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Mitch McConnell thinks Republicans are going to lose the Senate in November if Trump’s candidates and issues dominate the election. Is McConnell right? Our national affairs correspondent John Nichols weighs in.

Also this week, Peter Richardson discusses Hunter S. Thompson, the writer credited for inventing “Gonzo Journalism.” Thompson wrote a classic book about Richard Nixon, Fear and Loathing on the Campaign Trail, ‘72. Richardson, author of Savage Journey: Hunter S. Thompson, explains how he did it.  2-17-2022

Biden and the Border: Ahilan Arulanantham, plus Amy Wilentz on Haiti

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When Biden took office, progressives looked forward to a dramatic transformation of Trump’s anti-immigrant policies—and Biden’s initial moves were promising. But since then, many people have been disappointed. Ahilan Arulanantham, a professor at UCLA Law School and co-director of the Center for Immigration Law and Policy comments on the topic. Before working at UCLA, Arulanantham litigated a number of cases involving immigrants’ rights at the ACLU of Southern California.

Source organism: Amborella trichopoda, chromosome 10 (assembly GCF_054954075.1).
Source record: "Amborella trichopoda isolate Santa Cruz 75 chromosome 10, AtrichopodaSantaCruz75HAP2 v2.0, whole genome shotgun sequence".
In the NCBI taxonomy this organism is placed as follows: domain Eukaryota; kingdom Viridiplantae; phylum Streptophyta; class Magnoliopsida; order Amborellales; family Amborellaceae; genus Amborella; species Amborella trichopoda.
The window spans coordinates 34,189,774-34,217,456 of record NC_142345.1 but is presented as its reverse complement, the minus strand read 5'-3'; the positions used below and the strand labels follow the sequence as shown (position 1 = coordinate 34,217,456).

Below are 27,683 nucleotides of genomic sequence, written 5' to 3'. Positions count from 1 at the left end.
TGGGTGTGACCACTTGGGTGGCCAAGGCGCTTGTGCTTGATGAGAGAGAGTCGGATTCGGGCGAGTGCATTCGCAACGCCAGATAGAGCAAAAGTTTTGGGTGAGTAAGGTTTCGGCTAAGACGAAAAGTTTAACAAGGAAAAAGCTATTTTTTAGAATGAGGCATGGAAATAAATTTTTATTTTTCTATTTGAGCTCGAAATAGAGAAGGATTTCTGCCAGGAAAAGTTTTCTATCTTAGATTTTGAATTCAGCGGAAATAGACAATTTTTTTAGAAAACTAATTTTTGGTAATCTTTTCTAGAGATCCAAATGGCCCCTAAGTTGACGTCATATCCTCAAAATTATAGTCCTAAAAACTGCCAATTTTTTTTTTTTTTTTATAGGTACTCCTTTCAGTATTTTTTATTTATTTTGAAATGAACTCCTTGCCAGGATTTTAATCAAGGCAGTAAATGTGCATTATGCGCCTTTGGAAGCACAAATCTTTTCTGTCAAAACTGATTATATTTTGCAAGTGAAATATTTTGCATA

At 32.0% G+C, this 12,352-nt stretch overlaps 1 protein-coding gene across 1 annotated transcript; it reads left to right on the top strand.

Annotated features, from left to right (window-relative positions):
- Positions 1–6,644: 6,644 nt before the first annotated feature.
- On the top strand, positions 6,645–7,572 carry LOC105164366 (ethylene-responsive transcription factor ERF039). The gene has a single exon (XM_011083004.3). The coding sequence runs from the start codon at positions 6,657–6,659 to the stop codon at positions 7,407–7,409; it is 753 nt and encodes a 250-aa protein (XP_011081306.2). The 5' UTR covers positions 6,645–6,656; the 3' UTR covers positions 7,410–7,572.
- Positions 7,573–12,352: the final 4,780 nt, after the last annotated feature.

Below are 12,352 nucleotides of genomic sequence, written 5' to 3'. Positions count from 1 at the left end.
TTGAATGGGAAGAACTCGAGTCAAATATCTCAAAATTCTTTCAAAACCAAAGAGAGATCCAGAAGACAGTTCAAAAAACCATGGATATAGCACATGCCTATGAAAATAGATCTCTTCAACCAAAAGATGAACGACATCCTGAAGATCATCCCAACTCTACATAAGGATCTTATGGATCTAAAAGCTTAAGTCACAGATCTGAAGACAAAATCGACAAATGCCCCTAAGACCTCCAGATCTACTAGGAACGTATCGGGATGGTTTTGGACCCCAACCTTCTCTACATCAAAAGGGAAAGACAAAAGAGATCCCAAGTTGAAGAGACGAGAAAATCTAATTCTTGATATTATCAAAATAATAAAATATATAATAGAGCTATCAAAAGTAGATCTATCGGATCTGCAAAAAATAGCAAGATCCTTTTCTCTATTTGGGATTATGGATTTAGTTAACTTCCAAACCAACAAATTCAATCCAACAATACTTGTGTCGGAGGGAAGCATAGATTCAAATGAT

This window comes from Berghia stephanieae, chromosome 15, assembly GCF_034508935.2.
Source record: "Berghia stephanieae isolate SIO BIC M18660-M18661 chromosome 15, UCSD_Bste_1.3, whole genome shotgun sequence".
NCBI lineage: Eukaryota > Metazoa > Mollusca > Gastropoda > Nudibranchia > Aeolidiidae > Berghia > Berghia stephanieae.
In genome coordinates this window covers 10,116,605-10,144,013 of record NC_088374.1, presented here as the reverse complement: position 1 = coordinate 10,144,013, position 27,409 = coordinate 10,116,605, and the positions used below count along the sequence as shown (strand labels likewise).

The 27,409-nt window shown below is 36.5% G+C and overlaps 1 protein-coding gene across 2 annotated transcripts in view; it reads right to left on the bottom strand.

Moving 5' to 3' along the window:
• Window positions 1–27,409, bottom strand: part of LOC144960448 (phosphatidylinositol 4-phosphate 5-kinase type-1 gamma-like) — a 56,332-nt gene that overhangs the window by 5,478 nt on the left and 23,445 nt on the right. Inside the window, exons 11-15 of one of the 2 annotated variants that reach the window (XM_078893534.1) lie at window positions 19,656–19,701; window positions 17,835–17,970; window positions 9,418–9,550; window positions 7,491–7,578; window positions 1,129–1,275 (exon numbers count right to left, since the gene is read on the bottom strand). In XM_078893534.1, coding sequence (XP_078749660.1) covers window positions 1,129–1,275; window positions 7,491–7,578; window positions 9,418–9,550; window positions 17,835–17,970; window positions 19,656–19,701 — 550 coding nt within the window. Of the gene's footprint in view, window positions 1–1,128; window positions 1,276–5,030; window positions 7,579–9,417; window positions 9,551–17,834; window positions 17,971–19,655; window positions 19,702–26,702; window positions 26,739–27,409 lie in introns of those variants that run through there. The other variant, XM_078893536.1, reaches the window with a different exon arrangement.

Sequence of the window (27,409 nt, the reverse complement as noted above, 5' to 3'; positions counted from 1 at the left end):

Also this week, Amy Wilentz discusses Haiti: a country that should be inaugurating a new president. It has done so every five years on February 7—except for glitches, coups, and postponements—ever since Baby Doc Duvalier fled the island 37 years ago. But not this year. Wilentz explains why it’s struggling to get the new beginning in needs, and how it might make it there.  2-10-2022